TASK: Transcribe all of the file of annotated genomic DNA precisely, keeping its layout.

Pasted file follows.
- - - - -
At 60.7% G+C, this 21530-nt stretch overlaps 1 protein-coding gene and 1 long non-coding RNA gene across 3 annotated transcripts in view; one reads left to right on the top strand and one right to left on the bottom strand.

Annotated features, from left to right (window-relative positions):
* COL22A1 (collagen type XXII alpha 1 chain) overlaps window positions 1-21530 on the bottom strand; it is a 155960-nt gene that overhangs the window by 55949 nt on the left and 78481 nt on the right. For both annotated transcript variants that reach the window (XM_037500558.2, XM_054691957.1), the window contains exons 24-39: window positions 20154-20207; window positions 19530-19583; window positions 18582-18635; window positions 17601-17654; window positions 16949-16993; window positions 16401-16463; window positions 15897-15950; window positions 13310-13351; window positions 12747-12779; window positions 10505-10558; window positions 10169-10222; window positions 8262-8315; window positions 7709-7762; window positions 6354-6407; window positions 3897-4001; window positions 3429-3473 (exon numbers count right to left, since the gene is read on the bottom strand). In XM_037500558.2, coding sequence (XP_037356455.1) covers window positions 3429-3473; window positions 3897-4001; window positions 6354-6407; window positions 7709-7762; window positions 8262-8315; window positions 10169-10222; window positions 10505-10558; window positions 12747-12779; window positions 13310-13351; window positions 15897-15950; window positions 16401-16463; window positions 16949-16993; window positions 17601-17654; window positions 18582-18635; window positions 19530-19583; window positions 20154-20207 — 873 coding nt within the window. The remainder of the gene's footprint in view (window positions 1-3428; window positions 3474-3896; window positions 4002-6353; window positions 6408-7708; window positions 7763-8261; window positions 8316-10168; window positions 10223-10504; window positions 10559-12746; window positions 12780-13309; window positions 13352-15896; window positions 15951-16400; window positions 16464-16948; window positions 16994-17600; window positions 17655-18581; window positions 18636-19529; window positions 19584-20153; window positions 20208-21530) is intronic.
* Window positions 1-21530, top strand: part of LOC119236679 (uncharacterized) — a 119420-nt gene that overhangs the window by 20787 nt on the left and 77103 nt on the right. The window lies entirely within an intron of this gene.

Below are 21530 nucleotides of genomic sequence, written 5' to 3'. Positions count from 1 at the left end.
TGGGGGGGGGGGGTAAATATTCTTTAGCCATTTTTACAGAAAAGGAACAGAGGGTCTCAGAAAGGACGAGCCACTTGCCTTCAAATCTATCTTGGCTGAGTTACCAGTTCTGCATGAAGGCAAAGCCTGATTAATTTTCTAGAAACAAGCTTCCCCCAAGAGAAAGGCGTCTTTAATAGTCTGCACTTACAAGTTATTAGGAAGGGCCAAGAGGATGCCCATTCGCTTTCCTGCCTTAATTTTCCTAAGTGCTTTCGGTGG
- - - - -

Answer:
At 60.7% G+C, this 21530-nt stretch overlaps 1 protein-coding gene and 1 long non-coding RNA gene across 3 annotated transcripts in view; one reads left to right on the top strand and one right to left on the bottom strand.

Annotated features, from left to right (window-relative positions):
* COL22A1 (collagen type XXII alpha 1 chain) overlaps window positions 1-21530 on the bottom strand; it is a 155960-nt gene that overhangs the window by 55949 nt on the left and 78481 nt on the right. For both annotated transcript variants that reach the window (XM_037500558.2, XM_054691957.1), the window contains exons 24-39: window positions 20154-20207; window positions 19530-19583; window positions 18582-18635; window positions 17601-17654; window positions 16949-16993; window positions 16401-16463; window positions 15897-15950; window positions 13310-13351; window positions 12747-12779; window positions 10505-10558; window positions 10169-10222; window positions 8262-8315; window positions 7709-7762; window positions 6354-6407; window positions 3897-4001; window positions 3429-3473 (exon numbers count right to left, since the gene is read on the bottom strand). In XM_037500558.2, coding sequence (XP_037356455.1) covers window positions 3429-3473; window positions 3897-4001; window positions 6354-6407; window positions 7709-7762; window positions 8262-8315; window positions 10169-10222; window positions 10505-10558; window positions 12747-12779; window positions 13310-13351; window positions 15897-15950; window positions 16401-16463; window positions 16949-16993; window positions 17601-17654; window positions 18582-18635; window positions 19530-19583; window positions 20154-20207 — 873 coding nt within the window. The remainder of the gene's footprint in view (window positions 1-3428; window positions 3474-3896; window positions 4002-6353; window positions 6408-7708; window positions 7763-8261; window positions 8316-10168; window positions 10223-10504; window positions 10559-12746; window positions 12780-13309; window positions 13352-15896; window positions 15951-16400; window positions 16464-16948; window positions 16994-17600; window positions 17655-18581; window positions 18636-19529; window positions 19584-20153; window positions 20208-21530) is intronic.
* Window positions 1-21530, top strand: part of LOC119236679 (uncharacterized) — a 119420-nt gene that overhangs the window by 20787 nt on the left and 77103 nt on the right. The window lies entirely within an intron of this gene.

Below are 21530 nucleotides of genomic sequence, written 5' to 3'. Positions count from 1 at the left end.
TGGGGGGGGGGGGTAAATATTCTTTAGCCATTTTTACAGAAAAGGAACAGAGGGTCTCAGAAAGGACGAGCCACTTGCCTTCAAATCTATCTTGGCTGAGTTACCAGTTCTGCATGAAGGCAAAGCCTGATTAATTTTCTAGAAACAAGCTTCCCCCAAGAGAAAGGCGTCTTTAATAGTCTGCACTTACAAGTTATTAGGAAGGGCCAAGAGGATGCCCATTCGCTTTCCTGCCTTAATTTTCCTAAGTGCTTTCGGTGG